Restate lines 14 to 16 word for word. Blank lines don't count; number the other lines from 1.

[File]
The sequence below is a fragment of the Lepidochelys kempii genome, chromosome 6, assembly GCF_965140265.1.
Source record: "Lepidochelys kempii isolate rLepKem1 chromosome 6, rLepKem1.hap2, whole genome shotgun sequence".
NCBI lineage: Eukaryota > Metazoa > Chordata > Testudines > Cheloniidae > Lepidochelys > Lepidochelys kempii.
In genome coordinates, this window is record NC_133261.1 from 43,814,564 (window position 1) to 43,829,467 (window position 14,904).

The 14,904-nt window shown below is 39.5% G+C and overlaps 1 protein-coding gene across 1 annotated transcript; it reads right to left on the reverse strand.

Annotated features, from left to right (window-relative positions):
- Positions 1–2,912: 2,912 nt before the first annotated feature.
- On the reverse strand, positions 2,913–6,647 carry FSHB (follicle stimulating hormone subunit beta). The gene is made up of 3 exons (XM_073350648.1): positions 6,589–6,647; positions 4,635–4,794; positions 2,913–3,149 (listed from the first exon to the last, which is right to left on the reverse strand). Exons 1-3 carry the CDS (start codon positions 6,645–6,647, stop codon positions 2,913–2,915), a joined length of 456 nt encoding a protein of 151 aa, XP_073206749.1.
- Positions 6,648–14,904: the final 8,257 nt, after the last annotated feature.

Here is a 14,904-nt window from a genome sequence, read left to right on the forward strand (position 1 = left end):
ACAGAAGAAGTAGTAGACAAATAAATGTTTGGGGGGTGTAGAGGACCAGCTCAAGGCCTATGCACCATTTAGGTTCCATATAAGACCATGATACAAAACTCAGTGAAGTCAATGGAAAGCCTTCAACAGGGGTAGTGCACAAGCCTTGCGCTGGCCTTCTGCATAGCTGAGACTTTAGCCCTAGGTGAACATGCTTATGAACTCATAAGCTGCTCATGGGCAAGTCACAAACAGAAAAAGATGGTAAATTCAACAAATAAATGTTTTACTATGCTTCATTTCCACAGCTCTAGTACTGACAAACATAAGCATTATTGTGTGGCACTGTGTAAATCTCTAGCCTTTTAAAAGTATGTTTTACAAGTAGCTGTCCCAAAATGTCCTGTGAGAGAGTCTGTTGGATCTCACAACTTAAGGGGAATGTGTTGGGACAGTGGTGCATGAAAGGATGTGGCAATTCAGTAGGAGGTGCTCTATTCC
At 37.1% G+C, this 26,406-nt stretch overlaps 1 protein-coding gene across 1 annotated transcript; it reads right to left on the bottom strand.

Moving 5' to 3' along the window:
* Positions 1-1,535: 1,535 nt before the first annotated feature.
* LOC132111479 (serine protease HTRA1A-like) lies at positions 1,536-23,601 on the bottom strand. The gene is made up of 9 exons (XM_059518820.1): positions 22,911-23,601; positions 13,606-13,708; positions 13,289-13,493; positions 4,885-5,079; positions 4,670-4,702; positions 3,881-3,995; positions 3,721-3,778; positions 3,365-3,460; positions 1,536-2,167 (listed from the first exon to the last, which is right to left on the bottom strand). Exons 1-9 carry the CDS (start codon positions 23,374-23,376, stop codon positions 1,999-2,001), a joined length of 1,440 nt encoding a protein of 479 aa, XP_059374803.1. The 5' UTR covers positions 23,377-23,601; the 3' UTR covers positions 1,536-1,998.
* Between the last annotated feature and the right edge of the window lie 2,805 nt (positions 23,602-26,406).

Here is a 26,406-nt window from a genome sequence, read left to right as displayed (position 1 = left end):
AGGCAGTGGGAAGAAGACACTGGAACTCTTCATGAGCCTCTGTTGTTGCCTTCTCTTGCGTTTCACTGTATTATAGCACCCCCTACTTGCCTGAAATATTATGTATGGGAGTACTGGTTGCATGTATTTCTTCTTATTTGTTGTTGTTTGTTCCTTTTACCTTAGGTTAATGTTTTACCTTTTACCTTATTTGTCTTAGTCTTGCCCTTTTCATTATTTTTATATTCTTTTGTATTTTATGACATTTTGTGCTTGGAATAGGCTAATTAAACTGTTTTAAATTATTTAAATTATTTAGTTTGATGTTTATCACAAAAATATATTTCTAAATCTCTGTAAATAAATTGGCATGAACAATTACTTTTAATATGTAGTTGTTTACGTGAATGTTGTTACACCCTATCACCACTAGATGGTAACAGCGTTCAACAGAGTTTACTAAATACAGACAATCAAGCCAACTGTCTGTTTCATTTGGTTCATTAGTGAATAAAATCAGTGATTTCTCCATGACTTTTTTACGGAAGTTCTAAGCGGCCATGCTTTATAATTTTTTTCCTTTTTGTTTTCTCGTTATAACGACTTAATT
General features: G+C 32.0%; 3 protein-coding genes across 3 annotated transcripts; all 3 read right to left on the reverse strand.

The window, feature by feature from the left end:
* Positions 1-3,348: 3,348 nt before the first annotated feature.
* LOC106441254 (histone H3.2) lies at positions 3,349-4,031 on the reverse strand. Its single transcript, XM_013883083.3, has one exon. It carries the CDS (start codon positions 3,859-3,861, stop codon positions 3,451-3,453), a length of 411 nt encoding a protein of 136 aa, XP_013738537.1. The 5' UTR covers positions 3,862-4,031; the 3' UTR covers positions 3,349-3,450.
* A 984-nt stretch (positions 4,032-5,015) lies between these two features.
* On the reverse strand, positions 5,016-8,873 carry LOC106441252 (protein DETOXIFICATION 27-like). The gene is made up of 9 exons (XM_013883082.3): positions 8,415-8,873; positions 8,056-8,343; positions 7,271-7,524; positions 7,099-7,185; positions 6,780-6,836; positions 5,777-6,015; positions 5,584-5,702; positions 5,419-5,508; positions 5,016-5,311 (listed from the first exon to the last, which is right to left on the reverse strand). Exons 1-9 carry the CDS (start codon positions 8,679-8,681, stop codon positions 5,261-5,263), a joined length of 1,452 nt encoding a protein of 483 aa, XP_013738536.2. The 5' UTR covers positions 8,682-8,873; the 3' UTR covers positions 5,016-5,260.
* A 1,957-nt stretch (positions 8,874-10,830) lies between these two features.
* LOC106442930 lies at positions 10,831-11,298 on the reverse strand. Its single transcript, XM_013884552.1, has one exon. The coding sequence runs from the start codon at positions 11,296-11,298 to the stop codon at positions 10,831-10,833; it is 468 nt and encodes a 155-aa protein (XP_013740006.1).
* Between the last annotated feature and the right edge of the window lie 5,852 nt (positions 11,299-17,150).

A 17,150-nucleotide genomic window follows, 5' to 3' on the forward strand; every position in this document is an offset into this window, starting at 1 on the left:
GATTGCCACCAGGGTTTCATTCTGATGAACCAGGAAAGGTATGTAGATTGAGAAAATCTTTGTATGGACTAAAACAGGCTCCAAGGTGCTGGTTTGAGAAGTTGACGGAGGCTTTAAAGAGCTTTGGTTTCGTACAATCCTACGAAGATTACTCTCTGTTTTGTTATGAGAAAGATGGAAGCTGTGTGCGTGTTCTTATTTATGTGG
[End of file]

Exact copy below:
* Positions 1-1,535: 1,535 nt before the first annotated feature.
* LOC132111479 (serine protease HTRA1A-like) lies at positions 1,536-23,601 on the bottom strand. The gene is made up of 9 exons (XM_059518820.1): positions 22,911-23,601; positions 13,606-13,708; positions 13,289-13,493; positions 4,885-5,079; positions 4,670-4,702; positions 3,881-3,995; positions 3,721-3,778; positions 3,365-3,460; positions 1,536-2,167 (listed from the first exon to the last, which is right to left on the bottom strand). Exons 1-9 carry the CDS (start codon positions 23,374-23,376, stop codon positions 1,999-2,001), a joined length of 1,440 nt encoding a protein of 479 aa, XP_059374803.1. The 5' UTR covers positions 23,377-23,601; the 3' UTR covers positions 1,536-1,998.
* Between the last annotated feature and the right edge of the window lie 2,805 nt (positions 23,602-26,406).